Central Coast researchers use artificial intelligence for ocean exploration

The vast amount of underwater data now available from autonomous vehicles and marine sensors is overwhelming for scientists, so a team at the Monterey Bay Aquarium Research Institute (MBARI) is using artificial intelligence (AI) to develop algorithms that make the process easier. . Algorithms are the guidelines used to program computers and make them smarter.

“I want intelligent vehicles to go out to sea and scan and look for new life,” MBARI engineer Kakani Katija said.

Katija and her team received a grant from the National Science Foundation to develop a new database called FathomNet for collecting and labeling underwater imagery.

There is a lot we don’t know about the ocean and its inhabitants, and AI is a powerful tool for underwater exploration, she said.

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“Scientists estimate that 30 to 60% of ocean life remains undiscovered,” Katija said.

She uses existing images to build algorithms for marine robots. She said the more images she collects, the better her algorithms become.

“I’m throwing up [in] Different images of a jellyfish, or different images and views of a shark, and the algorithm starts to pull together the features that distinguish those animals — with some relative certainty, say it’s a jellyfish, or it’s a shark,” she said.

Katija said the technology also allows scientists to monitor the impacts of climate change or other threats to the ocean.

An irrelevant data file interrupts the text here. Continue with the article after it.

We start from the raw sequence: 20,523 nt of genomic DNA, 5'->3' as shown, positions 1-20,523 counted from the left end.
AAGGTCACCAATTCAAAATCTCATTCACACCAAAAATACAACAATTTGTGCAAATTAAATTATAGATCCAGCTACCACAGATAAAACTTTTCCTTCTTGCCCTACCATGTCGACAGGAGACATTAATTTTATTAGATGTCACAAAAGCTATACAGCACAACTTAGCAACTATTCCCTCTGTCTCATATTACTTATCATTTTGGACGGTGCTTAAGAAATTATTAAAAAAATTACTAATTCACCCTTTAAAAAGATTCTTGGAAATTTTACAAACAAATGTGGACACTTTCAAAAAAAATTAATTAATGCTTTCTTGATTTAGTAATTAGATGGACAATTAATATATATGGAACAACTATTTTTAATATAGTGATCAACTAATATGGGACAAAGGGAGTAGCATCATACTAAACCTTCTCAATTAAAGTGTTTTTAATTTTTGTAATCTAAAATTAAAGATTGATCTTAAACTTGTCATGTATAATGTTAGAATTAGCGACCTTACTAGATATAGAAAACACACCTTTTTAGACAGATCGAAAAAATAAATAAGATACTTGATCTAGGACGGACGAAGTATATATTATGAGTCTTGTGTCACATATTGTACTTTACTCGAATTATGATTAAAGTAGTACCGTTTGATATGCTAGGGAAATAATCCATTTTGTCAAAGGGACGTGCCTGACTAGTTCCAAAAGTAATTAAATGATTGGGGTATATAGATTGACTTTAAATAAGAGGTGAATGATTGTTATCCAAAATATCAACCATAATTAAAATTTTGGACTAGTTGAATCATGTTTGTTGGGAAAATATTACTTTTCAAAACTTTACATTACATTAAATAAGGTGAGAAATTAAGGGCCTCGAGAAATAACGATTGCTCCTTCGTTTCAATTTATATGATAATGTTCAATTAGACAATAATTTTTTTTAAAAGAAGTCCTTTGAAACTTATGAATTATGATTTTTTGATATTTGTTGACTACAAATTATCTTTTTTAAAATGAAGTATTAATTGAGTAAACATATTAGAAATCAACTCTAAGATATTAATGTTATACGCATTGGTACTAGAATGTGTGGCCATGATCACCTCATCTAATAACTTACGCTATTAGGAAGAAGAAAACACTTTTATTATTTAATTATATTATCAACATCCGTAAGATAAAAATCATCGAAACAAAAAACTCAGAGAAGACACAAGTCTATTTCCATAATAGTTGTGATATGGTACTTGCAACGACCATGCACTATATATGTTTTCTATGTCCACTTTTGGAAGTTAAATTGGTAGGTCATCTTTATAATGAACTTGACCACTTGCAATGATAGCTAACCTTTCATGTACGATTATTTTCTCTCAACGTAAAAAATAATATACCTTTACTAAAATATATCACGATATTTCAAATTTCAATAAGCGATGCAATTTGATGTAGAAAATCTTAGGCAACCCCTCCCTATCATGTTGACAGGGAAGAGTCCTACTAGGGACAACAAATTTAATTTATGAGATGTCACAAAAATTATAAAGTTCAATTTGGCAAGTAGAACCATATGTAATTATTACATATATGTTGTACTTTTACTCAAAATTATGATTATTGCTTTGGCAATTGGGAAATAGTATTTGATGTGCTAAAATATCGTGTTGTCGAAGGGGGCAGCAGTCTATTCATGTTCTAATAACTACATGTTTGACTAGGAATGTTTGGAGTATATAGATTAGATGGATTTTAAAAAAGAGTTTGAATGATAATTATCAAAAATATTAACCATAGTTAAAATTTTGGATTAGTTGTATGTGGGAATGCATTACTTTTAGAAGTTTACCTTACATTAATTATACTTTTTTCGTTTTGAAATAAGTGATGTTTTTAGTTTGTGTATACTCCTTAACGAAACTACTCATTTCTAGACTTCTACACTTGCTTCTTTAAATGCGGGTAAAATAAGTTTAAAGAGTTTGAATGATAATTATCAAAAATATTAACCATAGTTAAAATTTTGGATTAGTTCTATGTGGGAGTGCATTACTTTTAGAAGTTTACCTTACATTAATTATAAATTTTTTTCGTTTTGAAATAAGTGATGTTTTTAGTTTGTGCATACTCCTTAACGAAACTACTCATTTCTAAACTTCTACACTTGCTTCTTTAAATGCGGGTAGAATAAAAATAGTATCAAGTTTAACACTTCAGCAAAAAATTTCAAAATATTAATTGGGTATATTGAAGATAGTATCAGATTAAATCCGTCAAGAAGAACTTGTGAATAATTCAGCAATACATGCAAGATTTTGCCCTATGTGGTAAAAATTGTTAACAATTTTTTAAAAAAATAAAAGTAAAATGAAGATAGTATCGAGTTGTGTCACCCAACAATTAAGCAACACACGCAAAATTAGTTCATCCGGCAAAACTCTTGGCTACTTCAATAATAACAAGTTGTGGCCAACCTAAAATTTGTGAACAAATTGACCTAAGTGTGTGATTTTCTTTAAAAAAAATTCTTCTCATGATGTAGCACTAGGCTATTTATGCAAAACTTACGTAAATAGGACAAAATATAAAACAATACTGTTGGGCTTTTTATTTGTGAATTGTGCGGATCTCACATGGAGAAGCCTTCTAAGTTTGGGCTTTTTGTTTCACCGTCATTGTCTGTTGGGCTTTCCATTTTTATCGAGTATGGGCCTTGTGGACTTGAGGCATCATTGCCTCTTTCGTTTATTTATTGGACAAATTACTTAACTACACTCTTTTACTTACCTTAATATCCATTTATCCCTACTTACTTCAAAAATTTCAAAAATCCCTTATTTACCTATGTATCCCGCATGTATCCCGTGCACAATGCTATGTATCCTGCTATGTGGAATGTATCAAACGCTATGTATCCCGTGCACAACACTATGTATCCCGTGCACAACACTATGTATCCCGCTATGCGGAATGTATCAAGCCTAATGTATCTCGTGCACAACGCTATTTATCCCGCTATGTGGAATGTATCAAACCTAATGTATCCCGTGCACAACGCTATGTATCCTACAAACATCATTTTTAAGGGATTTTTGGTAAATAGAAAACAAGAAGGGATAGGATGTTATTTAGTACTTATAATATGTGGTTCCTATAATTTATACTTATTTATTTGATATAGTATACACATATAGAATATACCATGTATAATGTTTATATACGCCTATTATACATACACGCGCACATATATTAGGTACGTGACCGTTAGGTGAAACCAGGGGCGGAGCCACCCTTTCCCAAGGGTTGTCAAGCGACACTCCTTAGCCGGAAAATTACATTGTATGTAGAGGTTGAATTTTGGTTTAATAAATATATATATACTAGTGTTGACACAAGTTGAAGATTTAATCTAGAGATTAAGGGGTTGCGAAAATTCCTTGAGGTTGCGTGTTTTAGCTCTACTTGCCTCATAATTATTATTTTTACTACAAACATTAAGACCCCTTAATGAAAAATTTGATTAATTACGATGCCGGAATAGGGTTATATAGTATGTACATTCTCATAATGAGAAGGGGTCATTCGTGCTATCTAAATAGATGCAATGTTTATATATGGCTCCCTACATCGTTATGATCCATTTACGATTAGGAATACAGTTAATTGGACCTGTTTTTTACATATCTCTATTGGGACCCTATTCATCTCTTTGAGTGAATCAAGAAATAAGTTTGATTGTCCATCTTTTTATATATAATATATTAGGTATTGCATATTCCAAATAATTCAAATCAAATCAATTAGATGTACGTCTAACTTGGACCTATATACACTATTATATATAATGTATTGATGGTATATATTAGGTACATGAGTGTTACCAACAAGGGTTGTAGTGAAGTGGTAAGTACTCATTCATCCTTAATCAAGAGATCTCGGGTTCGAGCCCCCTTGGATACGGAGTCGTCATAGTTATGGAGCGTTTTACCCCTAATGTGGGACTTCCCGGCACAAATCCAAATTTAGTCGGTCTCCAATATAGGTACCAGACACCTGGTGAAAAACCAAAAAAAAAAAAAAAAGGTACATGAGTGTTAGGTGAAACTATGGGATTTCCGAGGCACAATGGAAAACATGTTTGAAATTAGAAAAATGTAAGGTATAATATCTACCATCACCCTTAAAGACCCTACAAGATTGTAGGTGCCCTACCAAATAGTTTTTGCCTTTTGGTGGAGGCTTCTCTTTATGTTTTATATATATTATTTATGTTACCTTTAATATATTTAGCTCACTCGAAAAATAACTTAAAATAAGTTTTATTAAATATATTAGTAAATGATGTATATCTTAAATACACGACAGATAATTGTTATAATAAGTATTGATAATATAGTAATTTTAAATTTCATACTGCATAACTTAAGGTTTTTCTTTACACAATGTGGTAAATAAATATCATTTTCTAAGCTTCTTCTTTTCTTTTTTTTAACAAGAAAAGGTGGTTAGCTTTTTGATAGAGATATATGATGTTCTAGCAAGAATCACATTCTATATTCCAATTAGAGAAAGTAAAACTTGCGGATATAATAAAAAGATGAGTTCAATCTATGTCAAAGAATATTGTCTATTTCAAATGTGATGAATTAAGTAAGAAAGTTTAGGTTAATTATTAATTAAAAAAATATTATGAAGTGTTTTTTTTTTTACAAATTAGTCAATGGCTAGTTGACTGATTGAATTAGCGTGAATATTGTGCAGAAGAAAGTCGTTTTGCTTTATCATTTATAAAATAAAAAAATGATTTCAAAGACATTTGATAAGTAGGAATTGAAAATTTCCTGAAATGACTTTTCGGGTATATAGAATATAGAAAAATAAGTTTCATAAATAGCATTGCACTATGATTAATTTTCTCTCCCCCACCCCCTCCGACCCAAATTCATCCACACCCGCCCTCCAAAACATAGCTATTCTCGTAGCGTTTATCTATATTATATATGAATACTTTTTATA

Joost Daniels © 2019 MBARI


MBARI Principal Engineer Kakani Katija tests the MesoBot, a new generation of underwater robot, during its first field trials aboard MBARI’s research vessel Rachel Carson in Monterey Bay. Mesobot is being developed by engineers at Woods Hole Oceanographic Institute and MBARI.

“Robotic vehicles can monitor a place for a long time. “We will have a constant monitoring presence at one location to alert us whenever something is different or changes,” Katija explained.

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Fathomnet database scientists, marine industries, and The public The project team is also developing a video game.

“Through video gaming, people can be invited to participate in this exploration of the ocean. “You may be the first person to look at this footage of an animal completely unknown to science,” she said.

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Pokemon Go is an example of an interactive game that Katija said she wanted to create for sea exploration.

“A game like Pokemon Go completely changed people’s behavior because they were looking for fake animals, and how we can change behavior through games or gaming around animals that live on our planet that we don’t know much about,” she said. .

The video game is slated for release next year. The aim of the players is to add to the knowledge bank while becoming good stewards of the ocean, she said.

You can find out more about FathomNet at nature.com.


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